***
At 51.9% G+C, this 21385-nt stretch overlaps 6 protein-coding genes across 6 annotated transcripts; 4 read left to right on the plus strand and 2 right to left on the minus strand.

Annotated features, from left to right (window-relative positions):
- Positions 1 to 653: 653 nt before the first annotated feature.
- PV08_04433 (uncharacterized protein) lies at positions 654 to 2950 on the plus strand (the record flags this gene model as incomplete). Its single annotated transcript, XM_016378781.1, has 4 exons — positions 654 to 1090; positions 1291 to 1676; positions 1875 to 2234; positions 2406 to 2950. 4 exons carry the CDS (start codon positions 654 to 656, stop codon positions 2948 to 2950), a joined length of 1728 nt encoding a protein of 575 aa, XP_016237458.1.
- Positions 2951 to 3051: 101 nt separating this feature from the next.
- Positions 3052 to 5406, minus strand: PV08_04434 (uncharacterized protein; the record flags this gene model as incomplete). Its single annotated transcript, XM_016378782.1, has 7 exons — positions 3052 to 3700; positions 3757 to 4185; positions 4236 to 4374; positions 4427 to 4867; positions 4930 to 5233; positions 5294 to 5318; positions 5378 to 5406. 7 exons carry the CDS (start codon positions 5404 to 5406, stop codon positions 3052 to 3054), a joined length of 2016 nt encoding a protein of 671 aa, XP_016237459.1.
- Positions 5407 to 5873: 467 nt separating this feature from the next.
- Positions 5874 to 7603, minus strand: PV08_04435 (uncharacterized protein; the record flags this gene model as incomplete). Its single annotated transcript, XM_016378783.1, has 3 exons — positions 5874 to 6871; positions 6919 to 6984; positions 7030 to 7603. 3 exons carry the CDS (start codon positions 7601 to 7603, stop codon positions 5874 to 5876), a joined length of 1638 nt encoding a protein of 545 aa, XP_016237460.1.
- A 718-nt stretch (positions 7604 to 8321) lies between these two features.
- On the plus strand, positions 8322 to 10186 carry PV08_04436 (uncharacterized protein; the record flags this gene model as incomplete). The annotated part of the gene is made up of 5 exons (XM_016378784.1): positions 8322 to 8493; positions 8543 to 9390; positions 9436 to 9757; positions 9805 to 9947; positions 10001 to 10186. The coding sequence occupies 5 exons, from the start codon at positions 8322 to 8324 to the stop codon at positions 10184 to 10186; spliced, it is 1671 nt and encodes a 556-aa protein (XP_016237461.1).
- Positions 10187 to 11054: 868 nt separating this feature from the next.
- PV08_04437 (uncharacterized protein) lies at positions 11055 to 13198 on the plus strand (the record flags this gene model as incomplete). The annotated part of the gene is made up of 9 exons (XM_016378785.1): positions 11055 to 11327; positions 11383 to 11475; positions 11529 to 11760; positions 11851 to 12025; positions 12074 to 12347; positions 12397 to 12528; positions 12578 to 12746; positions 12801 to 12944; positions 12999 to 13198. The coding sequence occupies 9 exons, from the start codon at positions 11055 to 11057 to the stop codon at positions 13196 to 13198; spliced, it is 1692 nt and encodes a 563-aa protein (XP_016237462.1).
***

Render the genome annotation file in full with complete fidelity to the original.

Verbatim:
At 51.9% G+C, this 21385-nt stretch overlaps 6 protein-coding genes across 6 annotated transcripts; 4 read left to right on the plus strand and 2 right to left on the minus strand.

Annotated features, from left to right (window-relative positions):
- Positions 1 to 653: 653 nt before the first annotated feature.
- PV08_04433 (uncharacterized protein) lies at positions 654 to 2950 on the plus strand (the record flags this gene model as incomplete). Its single annotated transcript, XM_016378781.1, has 4 exons — positions 654 to 1090; positions 1291 to 1676; positions 1875 to 2234; positions 2406 to 2950. 4 exons carry the CDS (start codon positions 654 to 656, stop codon positions 2948 to 2950), a joined length of 1728 nt encoding a protein of 575 aa, XP_016237458.1.
- Positions 2951 to 3051: 101 nt separating this feature from the next.
- Positions 3052 to 5406, minus strand: PV08_04434 (uncharacterized protein; the record flags this gene model as incomplete). Its single annotated transcript, XM_016378782.1, has 7 exons — positions 3052 to 3700; positions 3757 to 4185; positions 4236 to 4374; positions 4427 to 4867; positions 4930 to 5233; positions 5294 to 5318; positions 5378 to 5406. 7 exons carry the CDS (start codon positions 5404 to 5406, stop codon positions 3052 to 3054), a joined length of 2016 nt encoding a protein of 671 aa, XP_016237459.1.
- Positions 5407 to 5873: 467 nt separating this feature from the next.
- Positions 5874 to 7603, minus strand: PV08_04435 (uncharacterized protein; the record flags this gene model as incomplete). Its single annotated transcript, XM_016378783.1, has 3 exons — positions 5874 to 6871; positions 6919 to 6984; positions 7030 to 7603. 3 exons carry the CDS (start codon positions 7601 to 7603, stop codon positions 5874 to 5876), a joined length of 1638 nt encoding a protein of 545 aa, XP_016237460.1.
- A 718-nt stretch (positions 7604 to 8321) lies between these two features.
- On the plus strand, positions 8322 to 10186 carry PV08_04436 (uncharacterized protein; the record flags this gene model as incomplete). The annotated part of the gene is made up of 5 exons (XM_016378784.1): positions 8322 to 8493; positions 8543 to 9390; positions 9436 to 9757; positions 9805 to 9947; positions 10001 to 10186. The coding sequence occupies 5 exons, from the start codon at positions 8322 to 8324 to the stop codon at positions 10184 to 10186; spliced, it is 1671 nt and encodes a 556-aa protein (XP_016237461.1).
- Positions 10187 to 11054: 868 nt separating this feature from the next.
- PV08_04437 (uncharacterized protein) lies at positions 11055 to 13198 on the plus strand (the record flags this gene model as incomplete). The annotated part of the gene is made up of 9 exons (XM_016378785.1): positions 11055 to 11327; positions 11383 to 11475; positions 11529 to 11760; positions 11851 to 12025; positions 12074 to 12347; positions 12397 to 12528; positions 12578 to 12746; positions 12801 to 12944; positions 12999 to 13198. The coding sequence occupies 9 exons, from the start codon at positions 11055 to 11057 to the stop codon at positions 13196 to 13198; spliced, it is 1692 nt and encodes a 563-aa protein (XP_016237462.1).